Native hum

As honeybees vanish, farmers turn to the wild pollinators in their back yards

  • A bumblebee

  • An alfalfa leafcutting bee on an alfalfa blossom

  • A blue orchard bee on an apple blossom



In 1940, alfalfa-seed farmers in the desert of central Utah made an interesting discovery: The primary pollinator of their crop was not the honeybee, but the alkali bees that nested in the region’s salt flats. For all its status as the workhorse of American agriculture, the European honeybee didn’t really like foraging in alfalfa. But alkali bees loved it, pollinating some 5,500 flowers daily. Farmers lucky enough to live next to them were raising three times more alfalfa seed per acre than those who didn’t.

From Utah to Washington state, farmers started transplanting thousands of cubic feet of soil with alkali bee nests to aid in the production of alfalfa seed — a hugely important crop because the alfalfa grown in hayfields produces almost no seed on its own. The largest managed alkali bee nesting bed is now five acres in size and is home to more than 5 million bees.

“It gives me conniptions, it’s so big,” says Jim Cane, an entomologist at the U.S. Department of Agriculture Bee Biology and Systematics Laboratory in Logan, Utah. “It’s just roaring with bees. The ground is shimmering for several acres.” Cane says these farmers harvest at least 20 percent more seed than needed to break even.

The humble alkali bee had turned the attention of a whole sector of commercial farmers away from the European honeybee. It was the first time this had happened. It would not be the last.


While honeybees spent thousands of years honestly earning their place in our hearts with their honey production, easily manipulated colonies, generalist pollinating tendencies and heroic work ethic, their wild cousins lived in obscurity. As the pioneers swarmed this country, dubbing Utah “The Beehive State” and opening newspapers with names like The Sacramento Bee, 3,000 to 4,000 species of wild bees buzzed the landscape, largely unnoticed.

Native bees do not typically share the desire of the honeybee to live in a small space with 10,000 members of the family. They do not produce honey to keep their colony fed through the winter. These bees have different habits, some of them so singular that they make scientists laugh out loud with puzzlement. The female of one species likes to burrow nine feet under a sand dune to lay a single egg. Another chews away at sandstone walls to make its tiny nest. Yet another hangs on the stalks of dead plants at night, alone and balled up, resembling a berry. Some develop fabulous coloration — one orchid bee is metallic gold with a blue abdomen and a red and gold thorax.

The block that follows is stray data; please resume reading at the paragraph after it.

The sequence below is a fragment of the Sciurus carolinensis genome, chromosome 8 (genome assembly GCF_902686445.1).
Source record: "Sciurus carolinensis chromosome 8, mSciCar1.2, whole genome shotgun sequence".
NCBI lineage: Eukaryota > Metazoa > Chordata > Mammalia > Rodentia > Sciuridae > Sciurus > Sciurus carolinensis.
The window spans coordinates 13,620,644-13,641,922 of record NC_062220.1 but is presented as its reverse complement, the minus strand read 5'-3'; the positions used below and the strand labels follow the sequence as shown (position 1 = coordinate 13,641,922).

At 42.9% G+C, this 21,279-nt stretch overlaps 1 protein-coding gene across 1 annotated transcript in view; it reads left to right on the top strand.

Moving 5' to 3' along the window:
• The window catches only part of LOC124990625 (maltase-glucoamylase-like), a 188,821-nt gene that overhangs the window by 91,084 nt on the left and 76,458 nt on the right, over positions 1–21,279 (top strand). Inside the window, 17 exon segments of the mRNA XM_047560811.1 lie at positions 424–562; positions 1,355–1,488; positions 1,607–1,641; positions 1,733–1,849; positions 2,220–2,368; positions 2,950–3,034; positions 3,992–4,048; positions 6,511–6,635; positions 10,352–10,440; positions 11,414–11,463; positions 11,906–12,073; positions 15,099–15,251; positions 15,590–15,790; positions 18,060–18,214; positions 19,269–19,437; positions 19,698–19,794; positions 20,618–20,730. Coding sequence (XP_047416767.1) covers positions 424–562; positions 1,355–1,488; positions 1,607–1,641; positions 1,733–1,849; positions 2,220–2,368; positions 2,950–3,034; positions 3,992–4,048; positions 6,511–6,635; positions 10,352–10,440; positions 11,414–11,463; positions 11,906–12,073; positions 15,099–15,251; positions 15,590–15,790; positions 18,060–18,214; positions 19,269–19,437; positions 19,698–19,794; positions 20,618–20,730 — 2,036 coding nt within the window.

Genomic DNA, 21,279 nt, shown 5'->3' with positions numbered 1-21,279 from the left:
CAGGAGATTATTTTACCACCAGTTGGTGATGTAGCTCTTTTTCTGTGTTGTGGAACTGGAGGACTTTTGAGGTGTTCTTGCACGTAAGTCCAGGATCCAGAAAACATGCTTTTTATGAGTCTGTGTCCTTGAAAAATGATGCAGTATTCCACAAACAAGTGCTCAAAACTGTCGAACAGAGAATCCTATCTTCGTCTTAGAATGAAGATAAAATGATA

And they pollinate plants, often better than European honeybees. The natives’ pollinating abilities are attracting more attention because the honeybee on which most American agriculture depends has run into a series of problems: It started mating with aggressive Africanized bees that swept over the border from Mexico in 1990, rendering its children often impossible to work with. It is vulnerable to parasitic mites and fungi, weakened by insecticides and disease. In the past several months, headline after headline has announced a dramatic drop in honeybee populations due to a mysterious malady called Colony Collapse Disorder.

Wild bees don’t mate with Africanized bees, nor do they suffer from the same diseases and mites that afflict honeybees. There has never been a better time to develop wild bee pollination talent for use in American agriculture. The bee lab in Logan — one of five federal research labs devoted to bee research, and the only one that doesn’t deal in honeybees — is doing just that.

“There’s no real danger of the honeybee going extinct,” said Jamie Strange, an entomologist who is preparing to spend the afternoon trapping bumblebees near his lab in Logan to study for use in greenhouses and tomato production. “But it’s like investing. Diversify your portfolio. Diversify!”

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